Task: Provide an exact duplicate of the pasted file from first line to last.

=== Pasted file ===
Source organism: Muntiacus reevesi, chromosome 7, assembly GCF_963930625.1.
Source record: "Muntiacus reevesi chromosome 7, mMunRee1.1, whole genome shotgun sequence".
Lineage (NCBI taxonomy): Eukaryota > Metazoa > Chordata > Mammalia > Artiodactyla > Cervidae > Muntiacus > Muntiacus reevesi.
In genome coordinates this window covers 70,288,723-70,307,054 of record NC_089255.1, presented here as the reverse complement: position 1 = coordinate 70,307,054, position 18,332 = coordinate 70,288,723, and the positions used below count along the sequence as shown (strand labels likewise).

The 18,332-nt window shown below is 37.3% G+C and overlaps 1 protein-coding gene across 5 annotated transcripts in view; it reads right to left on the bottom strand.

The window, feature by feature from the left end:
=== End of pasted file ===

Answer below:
Source organism: Muntiacus reevesi, chromosome 7, assembly GCF_963930625.1.
Source record: "Muntiacus reevesi chromosome 7, mMunRee1.1, whole genome shotgun sequence".
Lineage (NCBI taxonomy): Eukaryota > Metazoa > Chordata > Mammalia > Artiodactyla > Cervidae > Muntiacus > Muntiacus reevesi.
In genome coordinates this window covers 70,288,723-70,307,054 of record NC_089255.1, presented here as the reverse complement: position 1 = coordinate 70,307,054, position 18,332 = coordinate 70,288,723, and the positions used below count along the sequence as shown (strand labels likewise).

The 18,332-nt window shown below is 37.3% G+C and overlaps 1 protein-coding gene across 5 annotated transcripts in view; it reads right to left on the bottom strand.

The window, feature by feature from the left end: